In one West Australian case, Sudanese woman Anyieth Makuei had her approval to run her Zebra Family Day cancelled on May 19 because she provided fake documents to the regulator regarding the first aid and asthma training of her staff. Weeks later Ms Makuei lost her ability to be a supervisor in the same industry because, according to the state, she “persuaded family daycare educators to produce false documents and provide false information at the interview” with the state government.

In Victoria, Milky Way Family Day Care, which lists its directors as Ethiopian-born Jale Tujuba and Adnan Yusuf, was put on notice by the Victorian government for providing false and misleading information, not meeting service conditions and failing to run required educational programs.

Family daycare providers fall under the National Quality Framework, introduced by the previous Labor federal government in 2012, and attract federal government child care subsidies.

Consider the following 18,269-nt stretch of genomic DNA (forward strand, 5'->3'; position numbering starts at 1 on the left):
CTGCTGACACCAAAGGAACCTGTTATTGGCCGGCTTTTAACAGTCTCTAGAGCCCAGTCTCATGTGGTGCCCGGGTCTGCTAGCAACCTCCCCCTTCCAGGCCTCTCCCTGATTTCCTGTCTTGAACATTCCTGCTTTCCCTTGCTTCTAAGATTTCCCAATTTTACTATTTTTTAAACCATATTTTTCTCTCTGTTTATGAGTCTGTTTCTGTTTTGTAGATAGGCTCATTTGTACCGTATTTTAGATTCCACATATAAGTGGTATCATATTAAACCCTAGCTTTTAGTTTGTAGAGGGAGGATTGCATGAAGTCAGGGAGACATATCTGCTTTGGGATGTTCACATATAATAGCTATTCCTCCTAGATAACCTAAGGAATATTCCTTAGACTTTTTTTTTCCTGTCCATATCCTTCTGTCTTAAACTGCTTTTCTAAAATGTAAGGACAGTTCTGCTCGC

Queensland’s Acacia Ridge service Maka Family Day Care Scheme has been suspended until Christmas Eve because “there was an immediate risk to the safety, health or wellbeing of children being educated and cared for”.

Family daycare services have grown 61 per cent in the past two years, compared with just 7 per cent for ­centre-based childcare operators.

The hike in activity, which has been higher than 300 per cent in some regions, has placed pressure on state governments, which are responsible for making sure the businesses meet stringent rules and regulations under the quality framework.

Ms Jones said Queensland was now rejecting 60 per cent of new applications. “Queensland has put in place the toughest regulation process in the country for family daycare approved providers,” she told The Australian.

“In addition (to approval rejections) there are strict conditions on approvals and ongoing monitoring and compliance checks.”

Of the 15 most recent compliance crackdowns across the nation, all but one of the services are owned and operated by African directors, with six from Sudan and another six from Somalia.

The Australian revealed the case of Sudanese migrant Ruben Majok Aleer Aguer who received $1.6 million in federal funds over just 16 months to run a network of family daycare educators which authorities could not confirm were officially employed by him.